Fenugreek is an ancient herb with uses dating back to our earliest knowledge of human medicine – regularly centering around women’s health. Today, we use fenugreek to support lactation, carrying on the tradition of herbalists and medicine makers who came before us.
An annual legume that was once known as “Greek hay,” fenugreek is a Mediterranean plant. Today, it is cultivated as broadly as Turkey, India, and China. The plants grow thick and rich, full of small rounded leaves that could easily be mistaken for clover. It’s a beautiful plant to grow that would do well as a ground cover or to fill a beautiful pot with all of its greenery.
When fenugreek is used for medicine, the seeds are harvested and prepared for anything from topical preparations to ingestion to tinctures. The leaves are not used medicinally, so when fenugreek is mentioned, it’s understood that the seeds are being used.
History of Fenugreek Use
One of our earliest documentations of medicine is in the Ebers papyri, an Egyptian document dating back to around 1500 BCE. In those papers, fenugreek was noted as a remedy used to induce labor. While it’s not what we use it for today, it’s interesting to see the spread and cycle of fenugreek uses around the world.
Fenugreek eventually traveled east, where it appeared in Traditional Chinese Medicine documents for issues related to abdominal pain and swelling. Later, it made it all the way around the world to the US, where we used it for hormonal imbalance and as a galactagoguge (increasing milk supply).
Today, fenugreek is listed as a substance “Generally Regarded as Safe” (GRAS) by the FDA and not only used medicinally but also used in food production as flavoring. The German Commission E – an organization that maintains herbal monographs based on both safety and efficacy evidence – has approved it for loss of appetite as well as for topical concerns while recognizing safety during lactation.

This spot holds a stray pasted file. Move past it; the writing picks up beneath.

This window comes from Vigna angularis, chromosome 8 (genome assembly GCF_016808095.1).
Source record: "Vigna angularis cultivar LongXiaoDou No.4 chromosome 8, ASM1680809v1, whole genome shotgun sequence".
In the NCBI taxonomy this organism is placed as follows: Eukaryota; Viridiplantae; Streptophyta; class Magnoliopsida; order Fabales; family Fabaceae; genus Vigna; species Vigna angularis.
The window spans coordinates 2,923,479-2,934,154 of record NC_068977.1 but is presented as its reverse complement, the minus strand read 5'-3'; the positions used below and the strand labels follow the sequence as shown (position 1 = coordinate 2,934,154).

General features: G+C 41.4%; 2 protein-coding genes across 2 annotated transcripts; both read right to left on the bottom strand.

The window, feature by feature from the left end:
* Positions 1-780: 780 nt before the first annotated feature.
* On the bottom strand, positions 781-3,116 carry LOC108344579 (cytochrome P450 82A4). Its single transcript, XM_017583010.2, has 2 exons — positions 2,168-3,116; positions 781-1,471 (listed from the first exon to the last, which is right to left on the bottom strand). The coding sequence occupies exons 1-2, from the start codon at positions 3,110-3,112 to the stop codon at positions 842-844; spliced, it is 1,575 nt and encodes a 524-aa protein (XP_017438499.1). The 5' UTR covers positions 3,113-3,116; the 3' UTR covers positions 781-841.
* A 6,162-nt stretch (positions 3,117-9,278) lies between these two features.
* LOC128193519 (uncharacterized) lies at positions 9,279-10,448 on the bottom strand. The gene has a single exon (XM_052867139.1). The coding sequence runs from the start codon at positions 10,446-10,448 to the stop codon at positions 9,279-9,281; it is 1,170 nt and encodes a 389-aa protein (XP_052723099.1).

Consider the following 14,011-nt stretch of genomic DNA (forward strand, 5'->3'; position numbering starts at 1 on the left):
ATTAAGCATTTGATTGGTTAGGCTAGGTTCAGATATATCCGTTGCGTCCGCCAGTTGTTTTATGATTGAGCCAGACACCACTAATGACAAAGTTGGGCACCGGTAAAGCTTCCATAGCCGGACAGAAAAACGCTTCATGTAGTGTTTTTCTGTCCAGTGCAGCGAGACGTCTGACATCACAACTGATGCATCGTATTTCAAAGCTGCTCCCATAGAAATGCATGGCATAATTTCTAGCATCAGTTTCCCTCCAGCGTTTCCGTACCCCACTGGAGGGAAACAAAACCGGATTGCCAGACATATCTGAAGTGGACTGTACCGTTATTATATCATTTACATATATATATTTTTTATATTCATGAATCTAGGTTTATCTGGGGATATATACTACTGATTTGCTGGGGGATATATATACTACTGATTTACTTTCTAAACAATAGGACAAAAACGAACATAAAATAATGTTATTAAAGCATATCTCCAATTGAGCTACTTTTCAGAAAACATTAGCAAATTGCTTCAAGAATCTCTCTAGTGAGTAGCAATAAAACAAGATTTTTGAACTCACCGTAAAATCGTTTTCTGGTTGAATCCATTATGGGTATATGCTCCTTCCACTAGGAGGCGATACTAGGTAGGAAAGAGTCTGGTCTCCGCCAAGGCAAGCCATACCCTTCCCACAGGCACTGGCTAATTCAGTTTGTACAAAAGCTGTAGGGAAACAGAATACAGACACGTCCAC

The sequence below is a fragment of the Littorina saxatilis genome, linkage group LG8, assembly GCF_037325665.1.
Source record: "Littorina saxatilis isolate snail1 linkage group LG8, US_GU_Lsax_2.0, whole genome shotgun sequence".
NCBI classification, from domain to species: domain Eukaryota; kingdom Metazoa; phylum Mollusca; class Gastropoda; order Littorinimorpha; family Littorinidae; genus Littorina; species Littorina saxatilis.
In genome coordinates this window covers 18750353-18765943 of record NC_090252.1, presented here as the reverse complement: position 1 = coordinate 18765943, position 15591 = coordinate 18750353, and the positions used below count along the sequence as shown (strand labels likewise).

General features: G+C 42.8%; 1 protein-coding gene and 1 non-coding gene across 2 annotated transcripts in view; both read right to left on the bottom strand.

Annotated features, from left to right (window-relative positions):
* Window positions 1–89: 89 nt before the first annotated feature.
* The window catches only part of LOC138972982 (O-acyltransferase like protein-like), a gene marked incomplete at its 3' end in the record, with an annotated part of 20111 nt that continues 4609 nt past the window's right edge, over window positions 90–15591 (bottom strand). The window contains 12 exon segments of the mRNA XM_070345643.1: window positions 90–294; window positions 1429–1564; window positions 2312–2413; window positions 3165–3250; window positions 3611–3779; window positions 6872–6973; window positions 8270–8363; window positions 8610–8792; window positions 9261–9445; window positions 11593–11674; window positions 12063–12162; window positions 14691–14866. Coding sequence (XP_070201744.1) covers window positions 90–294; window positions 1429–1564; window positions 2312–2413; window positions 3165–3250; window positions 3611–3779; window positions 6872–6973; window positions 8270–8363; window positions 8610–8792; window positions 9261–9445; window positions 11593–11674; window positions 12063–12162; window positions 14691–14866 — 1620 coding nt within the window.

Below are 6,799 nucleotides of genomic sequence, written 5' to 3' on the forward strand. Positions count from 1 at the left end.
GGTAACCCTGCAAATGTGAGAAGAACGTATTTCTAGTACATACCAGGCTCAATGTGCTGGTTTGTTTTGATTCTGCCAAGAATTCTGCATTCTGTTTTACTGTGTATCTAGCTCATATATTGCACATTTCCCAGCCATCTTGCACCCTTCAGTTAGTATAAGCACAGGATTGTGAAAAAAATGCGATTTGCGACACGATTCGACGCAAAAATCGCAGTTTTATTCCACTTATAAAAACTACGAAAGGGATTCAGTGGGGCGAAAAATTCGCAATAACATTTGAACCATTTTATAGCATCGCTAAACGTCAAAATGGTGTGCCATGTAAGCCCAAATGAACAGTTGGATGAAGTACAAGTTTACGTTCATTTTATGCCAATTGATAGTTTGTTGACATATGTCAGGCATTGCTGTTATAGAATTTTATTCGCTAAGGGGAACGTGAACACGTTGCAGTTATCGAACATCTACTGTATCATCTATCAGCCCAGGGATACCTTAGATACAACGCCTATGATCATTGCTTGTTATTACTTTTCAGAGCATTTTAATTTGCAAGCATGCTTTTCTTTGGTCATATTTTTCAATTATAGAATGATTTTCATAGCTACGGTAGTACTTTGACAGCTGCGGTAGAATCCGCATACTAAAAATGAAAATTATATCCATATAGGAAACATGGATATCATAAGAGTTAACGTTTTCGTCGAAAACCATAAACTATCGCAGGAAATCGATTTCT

Fenugreek for Lactation
The history of fenugreek use seems to consistently correlate to potentially hormonal conditions, which could explain its apparent benefits for lactation. While there are no studies confirming its use as a galactagogue, its safety and longstanding use for milk supply make convincing arguments. Until researchers catch up and are able to identify exactly what part of fenugreek seems to help so many moms increase their supply, we will continue the tradition of using this ancient food as medicine.
With that said, it’s important to remember that low milk supply has many causes, and these should be identified and addressed any time you are concerned about your supply. The beauty of herbal medicine is that it’s about establishing proactive efforts rather than a reflexive response; we don’t expect to just take a fenugreek pill and make it all better.
That’s why I suggest a gentle, regular dose of fenugreek in Nursing Nectar tea or a more concentrated effort in Let There Be Milk. This helps to feed and nourish your body while supporting an ongoing, adequate milk supply, with the ability to increase efforts if needed.
By utilizing food-as-medicine doses of herbs, we work with the natural rhythm that our bodies expect to have. These healthy habits can avoid the need for more intensive doses, or they can familiarize us with herbs when the time comes that we need to use them in truly medicinal ways.
Caution: Because fenugreek is part of the legume family, anyone with peanut allergies or allergies to any kind of legume should avoid it. Diabetics should also take caution, as fenugreek has been shown to drop blood sugar levels and could trigger hypoglycemia.
Birth Song Products That Use Fenugreek:
Sources & Further Reading: